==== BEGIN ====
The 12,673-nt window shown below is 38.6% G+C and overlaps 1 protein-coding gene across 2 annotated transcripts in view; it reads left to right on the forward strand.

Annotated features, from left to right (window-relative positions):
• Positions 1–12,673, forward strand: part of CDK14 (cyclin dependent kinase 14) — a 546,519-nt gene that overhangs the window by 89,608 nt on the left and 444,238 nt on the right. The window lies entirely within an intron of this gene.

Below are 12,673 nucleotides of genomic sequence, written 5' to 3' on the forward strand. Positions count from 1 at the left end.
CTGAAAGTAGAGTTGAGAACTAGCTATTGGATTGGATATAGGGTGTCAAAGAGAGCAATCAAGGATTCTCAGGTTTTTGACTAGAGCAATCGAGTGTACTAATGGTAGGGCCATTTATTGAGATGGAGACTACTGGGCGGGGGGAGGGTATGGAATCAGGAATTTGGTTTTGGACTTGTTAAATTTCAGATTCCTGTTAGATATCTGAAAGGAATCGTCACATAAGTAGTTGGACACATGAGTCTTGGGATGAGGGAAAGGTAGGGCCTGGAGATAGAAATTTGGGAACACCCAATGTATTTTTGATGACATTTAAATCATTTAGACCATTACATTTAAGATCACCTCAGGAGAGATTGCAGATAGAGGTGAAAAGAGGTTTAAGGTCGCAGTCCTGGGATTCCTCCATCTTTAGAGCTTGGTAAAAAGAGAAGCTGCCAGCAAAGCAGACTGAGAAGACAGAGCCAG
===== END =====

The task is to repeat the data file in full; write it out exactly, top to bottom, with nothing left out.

The 12,673-nt window shown below is 38.6% G+C and overlaps 1 protein-coding gene across 2 annotated transcripts in view; it reads left to right on the forward strand.

Annotated features, from left to right (window-relative positions):
• Positions 1–12,673, forward strand: part of CDK14 (cyclin dependent kinase 14) — a 546,519-nt gene that overhangs the window by 89,608 nt on the left and 444,238 nt on the right. The window lies entirely within an intron of this gene.

Below are 12,673 nucleotides of genomic sequence, written 5' to 3' on the forward strand. Positions count from 1 at the left end.
CTGAAAGTAGAGTTGAGAACTAGCTATTGGATTGGATATAGGGTGTCAAAGAGAGCAATCAAGGATTCTCAGGTTTTTGACTAGAGCAATCGAGTGTACTAATGGTAGGGCCATTTATTGAGATGGAGACTACTGGGCGGGGGGAGGGTATGGAATCAGGAATTTGGTTTTGGACTTGTTAAATTTCAGATTCCTGTTAGATATCTGAAAGGAATCGTCACATAAGTAGTTGGACACATGAGTCTTGGGATGAGGGAAAGGTAGGGCCTGGAGATAGAAATTTGGGAACACCCAATGTATTTTTGATGACATTTAAATCATTTAGACCATTACATTTAAGATCACCTCAGGAGAGATTGCAGATAGAGGTGAAAAGAGGTTTAAGGTCGCAGTCCTGGGATTCCTCCATCTTTAGAGCTTGGTAAAAAGAGAAGCTGCCAGCAAAGCAGACTGAGAAGACAGAGCCAG